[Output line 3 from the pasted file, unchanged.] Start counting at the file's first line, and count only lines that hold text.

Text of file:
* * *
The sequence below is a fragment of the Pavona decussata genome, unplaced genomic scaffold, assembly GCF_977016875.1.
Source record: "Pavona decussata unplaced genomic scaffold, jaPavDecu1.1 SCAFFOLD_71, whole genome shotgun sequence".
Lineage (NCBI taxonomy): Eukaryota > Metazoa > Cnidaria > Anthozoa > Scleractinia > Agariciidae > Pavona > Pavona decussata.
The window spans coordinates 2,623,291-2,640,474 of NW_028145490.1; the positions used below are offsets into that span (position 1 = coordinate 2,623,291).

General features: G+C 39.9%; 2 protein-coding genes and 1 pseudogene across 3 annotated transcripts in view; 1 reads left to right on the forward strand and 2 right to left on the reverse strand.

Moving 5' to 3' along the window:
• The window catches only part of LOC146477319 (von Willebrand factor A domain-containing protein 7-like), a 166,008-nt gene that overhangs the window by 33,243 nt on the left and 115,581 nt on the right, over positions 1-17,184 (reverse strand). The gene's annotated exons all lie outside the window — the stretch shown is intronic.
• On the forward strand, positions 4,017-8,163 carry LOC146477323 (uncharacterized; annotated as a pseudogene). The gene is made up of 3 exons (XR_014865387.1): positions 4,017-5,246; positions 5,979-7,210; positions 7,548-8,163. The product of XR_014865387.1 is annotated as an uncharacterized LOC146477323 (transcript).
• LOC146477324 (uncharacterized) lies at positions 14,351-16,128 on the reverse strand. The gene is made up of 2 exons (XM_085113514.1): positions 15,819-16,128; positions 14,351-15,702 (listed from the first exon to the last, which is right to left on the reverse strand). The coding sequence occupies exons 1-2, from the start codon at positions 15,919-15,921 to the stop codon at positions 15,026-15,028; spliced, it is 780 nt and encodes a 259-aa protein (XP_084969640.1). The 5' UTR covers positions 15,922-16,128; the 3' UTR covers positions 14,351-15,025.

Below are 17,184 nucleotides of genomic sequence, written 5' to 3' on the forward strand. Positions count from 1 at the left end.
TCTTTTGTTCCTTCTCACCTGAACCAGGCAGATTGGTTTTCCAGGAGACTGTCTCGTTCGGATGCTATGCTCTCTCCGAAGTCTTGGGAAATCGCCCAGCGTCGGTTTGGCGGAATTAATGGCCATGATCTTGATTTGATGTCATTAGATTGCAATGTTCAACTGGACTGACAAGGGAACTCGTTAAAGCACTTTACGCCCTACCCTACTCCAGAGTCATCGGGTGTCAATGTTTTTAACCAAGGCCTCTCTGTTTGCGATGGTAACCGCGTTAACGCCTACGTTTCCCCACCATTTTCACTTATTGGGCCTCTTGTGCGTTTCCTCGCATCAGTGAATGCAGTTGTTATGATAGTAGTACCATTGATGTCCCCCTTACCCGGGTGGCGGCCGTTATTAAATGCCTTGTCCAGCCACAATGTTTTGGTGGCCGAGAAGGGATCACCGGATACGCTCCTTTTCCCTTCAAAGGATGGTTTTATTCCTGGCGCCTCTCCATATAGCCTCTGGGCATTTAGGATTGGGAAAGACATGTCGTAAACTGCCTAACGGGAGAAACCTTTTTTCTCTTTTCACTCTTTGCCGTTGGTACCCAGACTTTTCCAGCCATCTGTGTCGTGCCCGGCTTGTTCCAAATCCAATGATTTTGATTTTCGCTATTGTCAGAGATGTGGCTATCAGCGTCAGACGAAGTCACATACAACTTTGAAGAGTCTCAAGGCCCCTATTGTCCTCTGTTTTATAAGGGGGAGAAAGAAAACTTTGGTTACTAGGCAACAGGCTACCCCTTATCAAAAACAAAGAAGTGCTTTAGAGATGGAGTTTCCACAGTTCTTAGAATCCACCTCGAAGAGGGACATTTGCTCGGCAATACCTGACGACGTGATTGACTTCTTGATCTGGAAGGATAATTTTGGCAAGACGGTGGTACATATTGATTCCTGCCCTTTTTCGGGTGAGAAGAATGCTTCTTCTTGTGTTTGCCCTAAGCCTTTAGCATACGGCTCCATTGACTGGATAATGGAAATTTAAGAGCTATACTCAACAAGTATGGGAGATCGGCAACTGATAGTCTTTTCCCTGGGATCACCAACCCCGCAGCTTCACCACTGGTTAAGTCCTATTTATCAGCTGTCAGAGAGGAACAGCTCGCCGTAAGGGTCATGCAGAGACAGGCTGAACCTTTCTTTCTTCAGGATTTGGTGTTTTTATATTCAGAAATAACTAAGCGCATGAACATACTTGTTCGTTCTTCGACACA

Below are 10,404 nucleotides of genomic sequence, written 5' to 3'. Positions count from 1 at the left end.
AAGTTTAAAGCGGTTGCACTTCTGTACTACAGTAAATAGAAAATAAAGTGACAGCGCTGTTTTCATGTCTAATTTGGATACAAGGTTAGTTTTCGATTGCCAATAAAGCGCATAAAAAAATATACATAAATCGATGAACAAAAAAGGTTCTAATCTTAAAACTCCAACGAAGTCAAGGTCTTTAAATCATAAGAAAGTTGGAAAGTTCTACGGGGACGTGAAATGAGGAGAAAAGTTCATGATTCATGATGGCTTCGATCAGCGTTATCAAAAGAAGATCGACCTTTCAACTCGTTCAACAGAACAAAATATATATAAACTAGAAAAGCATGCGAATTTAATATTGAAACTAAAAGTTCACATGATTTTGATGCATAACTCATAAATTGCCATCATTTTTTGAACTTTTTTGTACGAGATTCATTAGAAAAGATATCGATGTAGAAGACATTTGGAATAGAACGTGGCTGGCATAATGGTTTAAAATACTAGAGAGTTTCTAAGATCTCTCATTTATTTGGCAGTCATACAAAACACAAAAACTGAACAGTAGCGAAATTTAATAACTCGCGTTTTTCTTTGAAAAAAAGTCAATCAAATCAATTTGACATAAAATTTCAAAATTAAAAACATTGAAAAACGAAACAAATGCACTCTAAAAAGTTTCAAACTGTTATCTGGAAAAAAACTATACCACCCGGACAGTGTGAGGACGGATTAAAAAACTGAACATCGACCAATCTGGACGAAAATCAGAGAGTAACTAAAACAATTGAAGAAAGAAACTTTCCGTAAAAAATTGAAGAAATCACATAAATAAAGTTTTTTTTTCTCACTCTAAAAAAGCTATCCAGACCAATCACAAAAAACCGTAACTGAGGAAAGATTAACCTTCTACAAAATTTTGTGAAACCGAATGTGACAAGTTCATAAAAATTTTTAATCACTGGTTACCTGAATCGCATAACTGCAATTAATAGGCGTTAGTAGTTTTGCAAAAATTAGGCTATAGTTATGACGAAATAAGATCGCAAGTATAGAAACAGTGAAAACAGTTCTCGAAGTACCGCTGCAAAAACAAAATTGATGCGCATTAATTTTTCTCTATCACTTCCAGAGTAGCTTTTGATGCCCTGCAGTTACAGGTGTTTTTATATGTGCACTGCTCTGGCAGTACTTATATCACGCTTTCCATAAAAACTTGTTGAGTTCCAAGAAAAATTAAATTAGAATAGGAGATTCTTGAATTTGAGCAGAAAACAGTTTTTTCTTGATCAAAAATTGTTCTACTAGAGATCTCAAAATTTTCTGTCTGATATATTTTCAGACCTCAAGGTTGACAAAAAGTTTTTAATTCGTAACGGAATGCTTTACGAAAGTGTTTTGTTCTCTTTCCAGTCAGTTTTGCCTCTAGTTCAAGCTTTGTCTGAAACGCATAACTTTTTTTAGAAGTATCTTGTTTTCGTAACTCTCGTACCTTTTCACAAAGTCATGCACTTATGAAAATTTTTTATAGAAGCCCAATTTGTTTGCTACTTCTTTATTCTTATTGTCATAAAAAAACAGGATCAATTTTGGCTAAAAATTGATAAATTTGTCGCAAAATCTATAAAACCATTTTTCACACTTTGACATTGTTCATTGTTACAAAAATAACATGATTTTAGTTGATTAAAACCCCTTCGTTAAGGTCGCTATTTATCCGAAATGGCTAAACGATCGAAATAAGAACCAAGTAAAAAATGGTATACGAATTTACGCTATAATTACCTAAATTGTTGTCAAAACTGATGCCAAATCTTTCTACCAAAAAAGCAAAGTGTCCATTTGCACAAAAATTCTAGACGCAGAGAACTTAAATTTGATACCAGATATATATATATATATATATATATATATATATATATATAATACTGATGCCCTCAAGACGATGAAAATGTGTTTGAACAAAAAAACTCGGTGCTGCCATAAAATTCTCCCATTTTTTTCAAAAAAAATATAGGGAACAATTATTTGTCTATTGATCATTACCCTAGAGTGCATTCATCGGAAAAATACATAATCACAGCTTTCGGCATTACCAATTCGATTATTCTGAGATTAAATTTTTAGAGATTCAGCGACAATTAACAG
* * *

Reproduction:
Lineage (NCBI taxonomy): Eukaryota > Metazoa > Cnidaria > Anthozoa > Scleractinia > Agariciidae > Pavona > Pavona decussata.